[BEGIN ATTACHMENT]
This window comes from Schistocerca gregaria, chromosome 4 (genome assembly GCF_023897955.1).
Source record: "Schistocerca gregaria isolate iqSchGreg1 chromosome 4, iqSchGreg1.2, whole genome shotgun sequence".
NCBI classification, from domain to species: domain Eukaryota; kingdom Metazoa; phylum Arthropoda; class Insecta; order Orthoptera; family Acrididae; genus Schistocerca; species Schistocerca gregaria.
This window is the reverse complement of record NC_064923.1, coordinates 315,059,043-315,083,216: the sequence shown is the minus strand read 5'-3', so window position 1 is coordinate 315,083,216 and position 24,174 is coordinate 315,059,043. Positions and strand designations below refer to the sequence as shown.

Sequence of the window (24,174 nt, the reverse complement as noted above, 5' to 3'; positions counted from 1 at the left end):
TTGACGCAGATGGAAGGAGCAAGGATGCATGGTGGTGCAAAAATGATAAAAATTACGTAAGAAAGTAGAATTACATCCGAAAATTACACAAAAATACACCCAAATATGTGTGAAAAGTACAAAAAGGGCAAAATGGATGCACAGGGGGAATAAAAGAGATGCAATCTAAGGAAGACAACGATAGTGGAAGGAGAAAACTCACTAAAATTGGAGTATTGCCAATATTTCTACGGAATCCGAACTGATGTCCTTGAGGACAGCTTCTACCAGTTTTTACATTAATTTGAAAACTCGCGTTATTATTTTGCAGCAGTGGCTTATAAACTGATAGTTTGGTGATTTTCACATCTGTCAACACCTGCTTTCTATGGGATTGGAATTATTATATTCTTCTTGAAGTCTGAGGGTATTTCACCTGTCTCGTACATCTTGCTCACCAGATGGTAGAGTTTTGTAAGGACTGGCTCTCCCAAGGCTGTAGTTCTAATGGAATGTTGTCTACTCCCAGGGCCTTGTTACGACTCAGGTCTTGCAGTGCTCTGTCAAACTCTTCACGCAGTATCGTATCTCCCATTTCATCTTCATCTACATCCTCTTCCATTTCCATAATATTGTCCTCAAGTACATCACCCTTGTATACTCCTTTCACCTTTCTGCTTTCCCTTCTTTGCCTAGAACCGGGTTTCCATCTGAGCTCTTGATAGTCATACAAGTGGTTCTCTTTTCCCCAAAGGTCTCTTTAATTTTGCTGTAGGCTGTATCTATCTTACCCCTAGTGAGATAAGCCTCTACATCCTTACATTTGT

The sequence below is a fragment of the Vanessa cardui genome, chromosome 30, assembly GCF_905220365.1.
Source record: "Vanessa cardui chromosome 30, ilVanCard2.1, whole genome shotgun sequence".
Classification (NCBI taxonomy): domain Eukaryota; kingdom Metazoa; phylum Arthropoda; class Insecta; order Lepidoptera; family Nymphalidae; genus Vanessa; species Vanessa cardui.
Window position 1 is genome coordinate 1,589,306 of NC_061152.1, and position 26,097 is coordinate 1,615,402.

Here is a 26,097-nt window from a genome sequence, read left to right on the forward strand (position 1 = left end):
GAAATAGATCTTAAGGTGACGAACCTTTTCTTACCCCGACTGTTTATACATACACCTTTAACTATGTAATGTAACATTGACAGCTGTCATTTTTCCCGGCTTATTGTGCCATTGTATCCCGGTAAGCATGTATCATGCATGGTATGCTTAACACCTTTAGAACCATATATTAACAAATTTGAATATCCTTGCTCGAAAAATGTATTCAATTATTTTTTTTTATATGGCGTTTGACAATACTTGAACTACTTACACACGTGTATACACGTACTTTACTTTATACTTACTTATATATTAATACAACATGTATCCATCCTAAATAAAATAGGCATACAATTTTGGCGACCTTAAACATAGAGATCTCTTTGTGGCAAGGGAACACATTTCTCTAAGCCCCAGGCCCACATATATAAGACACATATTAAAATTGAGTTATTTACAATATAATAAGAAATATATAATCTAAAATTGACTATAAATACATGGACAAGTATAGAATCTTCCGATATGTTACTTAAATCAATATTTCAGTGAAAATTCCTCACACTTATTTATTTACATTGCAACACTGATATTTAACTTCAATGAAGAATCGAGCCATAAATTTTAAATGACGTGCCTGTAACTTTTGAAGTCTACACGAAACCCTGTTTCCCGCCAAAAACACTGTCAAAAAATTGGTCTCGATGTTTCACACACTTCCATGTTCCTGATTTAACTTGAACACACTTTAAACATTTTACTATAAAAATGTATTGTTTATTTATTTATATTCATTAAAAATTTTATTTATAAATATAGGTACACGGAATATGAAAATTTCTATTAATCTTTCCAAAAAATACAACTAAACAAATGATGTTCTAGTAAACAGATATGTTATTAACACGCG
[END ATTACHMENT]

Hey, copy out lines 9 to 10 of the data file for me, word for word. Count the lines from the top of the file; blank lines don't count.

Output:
Classification (NCBI taxonomy): domain Eukaryota; kingdom Metazoa; phylum Arthropoda; class Insecta; order Lepidoptera; family Nymphalidae; genus Vanessa; species Vanessa cardui.
Window position 1 is genome coordinate 1,589,306 of NC_061152.1, and position 26,097 is coordinate 1,615,402.